Women promote rainwater harvesting
Uganda: Women’s groups promote rainwater harvesting for farming and sanitation
There are 125 rainwater harvesting tanks in the Luweer district of central Uganda. This is the work of a women’s group called Kikunyu Kwagala. The group’s goal is to improve both farming and hygiene.
The women are spreading the word about sanitation and hygiene amongst their members and in their communities. Each member is encouraged to have a pit latrine, a facility for hand-washing, and a pit for garbage disposal, making them role models in their community.
Agnes Namuga Mugwanya is the chairperson of Kikunyu Kwagala. She says that in the past, many people relied on valley dams for water, and shared this water source with animals. The dam water was both far away and potentially contaminated by the animals.
She explains, “You could spend between three and four hours at the dam. But that is changing because we harvest rainwater and store it, and this has been helpful, especially with farming.”
Rainwater harvesting tanks mean easier access to water for agriculture and sanitation. They also save money that the women used to spend on water treatment.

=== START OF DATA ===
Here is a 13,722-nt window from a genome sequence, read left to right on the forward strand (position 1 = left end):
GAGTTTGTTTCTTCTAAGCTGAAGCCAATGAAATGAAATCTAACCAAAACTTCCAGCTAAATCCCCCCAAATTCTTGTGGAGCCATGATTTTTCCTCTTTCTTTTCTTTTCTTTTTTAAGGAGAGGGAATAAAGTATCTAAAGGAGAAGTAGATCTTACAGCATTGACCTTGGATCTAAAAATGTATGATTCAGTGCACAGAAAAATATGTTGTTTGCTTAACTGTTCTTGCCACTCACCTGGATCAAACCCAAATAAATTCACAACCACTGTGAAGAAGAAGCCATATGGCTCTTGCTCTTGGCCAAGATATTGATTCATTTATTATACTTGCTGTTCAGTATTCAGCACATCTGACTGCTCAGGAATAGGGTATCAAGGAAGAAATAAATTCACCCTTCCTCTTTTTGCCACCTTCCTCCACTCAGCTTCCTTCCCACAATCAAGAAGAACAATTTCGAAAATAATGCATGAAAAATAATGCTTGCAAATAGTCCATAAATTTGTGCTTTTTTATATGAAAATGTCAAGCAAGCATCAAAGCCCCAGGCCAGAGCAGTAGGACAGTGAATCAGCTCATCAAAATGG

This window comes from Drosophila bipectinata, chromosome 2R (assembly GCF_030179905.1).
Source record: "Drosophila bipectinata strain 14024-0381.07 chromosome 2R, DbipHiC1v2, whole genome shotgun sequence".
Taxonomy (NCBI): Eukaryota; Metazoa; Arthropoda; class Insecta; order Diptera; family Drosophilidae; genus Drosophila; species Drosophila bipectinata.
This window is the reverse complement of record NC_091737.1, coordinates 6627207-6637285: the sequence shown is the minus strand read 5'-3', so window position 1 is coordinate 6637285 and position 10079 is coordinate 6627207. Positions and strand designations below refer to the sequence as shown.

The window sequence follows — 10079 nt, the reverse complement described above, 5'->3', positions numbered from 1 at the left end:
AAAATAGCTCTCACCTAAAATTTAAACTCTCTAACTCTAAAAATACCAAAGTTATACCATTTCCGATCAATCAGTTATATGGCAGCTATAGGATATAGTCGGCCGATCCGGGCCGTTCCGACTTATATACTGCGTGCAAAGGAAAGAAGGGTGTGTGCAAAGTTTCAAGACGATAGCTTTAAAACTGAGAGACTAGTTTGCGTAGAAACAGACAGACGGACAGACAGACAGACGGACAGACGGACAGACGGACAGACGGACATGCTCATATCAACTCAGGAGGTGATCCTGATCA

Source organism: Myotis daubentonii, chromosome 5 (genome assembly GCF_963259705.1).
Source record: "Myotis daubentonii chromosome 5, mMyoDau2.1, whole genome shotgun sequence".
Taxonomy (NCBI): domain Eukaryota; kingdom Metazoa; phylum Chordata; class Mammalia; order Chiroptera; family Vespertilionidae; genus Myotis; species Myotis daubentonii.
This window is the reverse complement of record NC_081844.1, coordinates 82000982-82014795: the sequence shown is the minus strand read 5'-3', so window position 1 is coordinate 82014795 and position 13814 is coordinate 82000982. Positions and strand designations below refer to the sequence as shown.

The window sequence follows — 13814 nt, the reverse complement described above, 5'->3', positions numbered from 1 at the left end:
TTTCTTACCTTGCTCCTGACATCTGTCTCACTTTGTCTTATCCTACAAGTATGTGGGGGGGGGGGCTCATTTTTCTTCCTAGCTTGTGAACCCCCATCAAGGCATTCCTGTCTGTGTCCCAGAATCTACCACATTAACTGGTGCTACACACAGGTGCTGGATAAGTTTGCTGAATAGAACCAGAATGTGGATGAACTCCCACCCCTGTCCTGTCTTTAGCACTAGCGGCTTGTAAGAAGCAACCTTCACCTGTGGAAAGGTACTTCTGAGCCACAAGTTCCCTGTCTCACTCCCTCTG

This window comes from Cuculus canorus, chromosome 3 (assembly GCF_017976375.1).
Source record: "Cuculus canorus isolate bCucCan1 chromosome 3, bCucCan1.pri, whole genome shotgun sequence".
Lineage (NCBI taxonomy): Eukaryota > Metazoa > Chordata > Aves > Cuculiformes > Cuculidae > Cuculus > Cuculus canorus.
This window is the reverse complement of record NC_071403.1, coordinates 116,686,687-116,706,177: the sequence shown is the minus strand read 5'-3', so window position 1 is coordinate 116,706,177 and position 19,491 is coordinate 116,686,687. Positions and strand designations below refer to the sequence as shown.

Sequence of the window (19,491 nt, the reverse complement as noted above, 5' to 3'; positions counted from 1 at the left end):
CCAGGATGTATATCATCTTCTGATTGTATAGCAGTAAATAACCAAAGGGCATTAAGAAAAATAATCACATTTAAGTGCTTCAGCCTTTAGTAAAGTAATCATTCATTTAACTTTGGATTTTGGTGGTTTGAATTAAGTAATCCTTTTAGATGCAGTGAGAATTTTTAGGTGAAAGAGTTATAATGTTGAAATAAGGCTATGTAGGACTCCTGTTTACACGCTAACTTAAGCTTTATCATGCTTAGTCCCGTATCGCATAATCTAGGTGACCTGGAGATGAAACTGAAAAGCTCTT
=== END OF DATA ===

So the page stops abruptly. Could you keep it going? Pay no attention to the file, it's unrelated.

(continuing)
Edward Lukwago is an officer at Busoga Trust, a UK-based NGO working in Uganda. He says the success of this women’s group is a result of hard work, unity, and a willingness to learn. He adds, “They work as a group to do all the construction work for the rainwater harvesting tanks because they are trained and have mastered the art of constructing and maintaining water tanks.”
The women clean the tanks themselves and can be contracted to build water tanks for other people. They even clear the bush around their homes to eliminate breeding grounds for mosquitoes.
Hygiene is vitally important, as contaminated water can cause a number of health problems, including diarrhea and cholera.
John Paul Kibalama is the chairperson for the sub-county. He says the women are role models and hopes they receive funding to expand their promotion of water harvesting.
Jane Habawanda has a rainwater tank in the area. The 54-year-old says she used to trek seven kilometres to the nearest valley dam for water. She explains, “We used to spend a lot of time walking, looking for water both for farming and home consumption. Now the water is right in our compounds.”